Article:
The above is from my book. James Harrington MP is a character in The Missing Activist and his wife Bea is trying to find the reason for his sudden moodiness and withdrawal from her.  The gambling lobby is a powerful set. It’s fiction. But in real life something similar is going on. The current row over Fixed Odds Betting.

Sports minister Tracey Crouch has just resigned over what she sees as a deliberate delay to bring forward a crackdown on maximum stakes for fixed-odds betting machines.

Gambling — whether it be the lottery, scratch cards, casino games, bingo, slot machines, Internet poker, or sports betting — is more acceptable and accessible than ever before. Dubbed the ‘crack cocaine’ of gambling.

An FOBT is a touch-screen machine that allows players to bet on the outcome of various games such as roulette. They are said to be dangerously addictive and currently allow punters to stake up to £100 every 20 seconds – and theoretically gamble away £18,000 an hour. Campaigners and several MPs have been calling for ages for this limit to be reduced to £2. The Gambling Commission wanted it set to £30 (which allows punters to gamble £5,400 an hour). Their side of it is that it’s entertainment and terminals generate more than £1.8bn in tax revenue (which goes towards public services required to treat the fallout of the addictions which are in the minority.)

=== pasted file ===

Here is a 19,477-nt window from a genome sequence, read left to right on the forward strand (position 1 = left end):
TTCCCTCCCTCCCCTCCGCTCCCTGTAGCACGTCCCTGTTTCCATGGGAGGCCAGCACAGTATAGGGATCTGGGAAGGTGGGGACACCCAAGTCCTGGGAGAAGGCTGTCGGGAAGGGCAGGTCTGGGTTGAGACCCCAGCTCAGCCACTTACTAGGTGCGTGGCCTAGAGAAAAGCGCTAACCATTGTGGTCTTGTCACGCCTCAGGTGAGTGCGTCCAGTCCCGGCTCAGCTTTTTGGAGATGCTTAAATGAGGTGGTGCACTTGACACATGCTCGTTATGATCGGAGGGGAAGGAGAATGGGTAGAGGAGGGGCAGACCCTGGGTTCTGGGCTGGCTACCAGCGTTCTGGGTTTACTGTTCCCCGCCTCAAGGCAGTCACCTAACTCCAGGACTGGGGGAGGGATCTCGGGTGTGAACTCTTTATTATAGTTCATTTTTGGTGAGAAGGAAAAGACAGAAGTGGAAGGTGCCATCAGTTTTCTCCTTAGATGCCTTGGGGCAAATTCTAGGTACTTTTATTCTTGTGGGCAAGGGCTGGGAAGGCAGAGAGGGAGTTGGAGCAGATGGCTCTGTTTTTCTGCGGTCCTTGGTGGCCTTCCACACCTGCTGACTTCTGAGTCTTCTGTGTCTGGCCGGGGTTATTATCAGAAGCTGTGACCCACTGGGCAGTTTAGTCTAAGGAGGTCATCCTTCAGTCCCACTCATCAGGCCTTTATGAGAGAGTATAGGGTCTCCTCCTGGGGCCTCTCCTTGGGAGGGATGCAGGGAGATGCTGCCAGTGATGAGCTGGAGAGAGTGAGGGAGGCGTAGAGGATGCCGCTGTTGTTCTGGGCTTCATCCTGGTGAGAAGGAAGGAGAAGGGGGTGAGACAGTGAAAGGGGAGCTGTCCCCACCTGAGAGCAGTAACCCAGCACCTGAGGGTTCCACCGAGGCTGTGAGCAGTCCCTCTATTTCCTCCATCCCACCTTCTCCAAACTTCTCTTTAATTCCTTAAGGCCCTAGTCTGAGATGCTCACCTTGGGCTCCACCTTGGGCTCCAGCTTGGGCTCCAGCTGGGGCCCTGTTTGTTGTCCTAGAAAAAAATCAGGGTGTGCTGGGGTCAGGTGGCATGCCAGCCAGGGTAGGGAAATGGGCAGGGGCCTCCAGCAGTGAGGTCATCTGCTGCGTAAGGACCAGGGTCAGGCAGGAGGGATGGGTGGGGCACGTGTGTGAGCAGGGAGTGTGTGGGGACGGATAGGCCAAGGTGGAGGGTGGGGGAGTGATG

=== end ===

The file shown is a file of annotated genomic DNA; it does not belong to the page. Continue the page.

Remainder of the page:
But what is the cross over between entering a competition on the back of a cereal box to win a free plastic beaker and a FOBT? Everything. Start with involvement, anticipation, expectation. A little gambling is a satisfying recreational activity. It feels good to win. Anything! Getting something in the department store you expect to pay full price for at an unexpected discount gives a thrill. It’s the same sensation as finding something you’ve lost for years, like a pair of leather gloves buried deep in an old coat pocket. This is because it involves the ventral striatum, located deep inside the brain, which has been termed the brain’s reward centre.

Ditto having a play on a slot machine and having it pay out. But the problem begins with repetition. There are only so many pairs of gloves or house keys to lose, but there are endless bets you can place. And so quickly.  FOBTs don’t produce an evening’s entertainment (like winning in a pub quiz over several hours). They strip you in seconds. (Where did that go?) Or the opposite. In minutes you can be loaded. Then the more times you win £10, the less buzz you get from it. Only £20 feels great.  So you increase the stakes. And then there’s the loss factor.  If you start to lose, that “high” won’t come back until you’ve got every bit of it back. And more some!  And on and on, so it goes. Soon you are numbing the reward processing centre that made you feel so good only minutes ago and now you feel nothing at all. Speed is the problem. It’s not surprising that for somewhat starts out as a five minute play can result in a serious psychiatric disorder.  And even suicide.

Nothing tests a politician like their views on issues like this and it is unsurprising conservative minister Tracy Crouch has earned an outpouring of public respect for her principled decision to step down from office.  For more on what happens to James Harrington MP, read The Missing Activist.

The Missing Activist published by New Century is available at bookshops and online. Price £9.99. Ebook £2.99.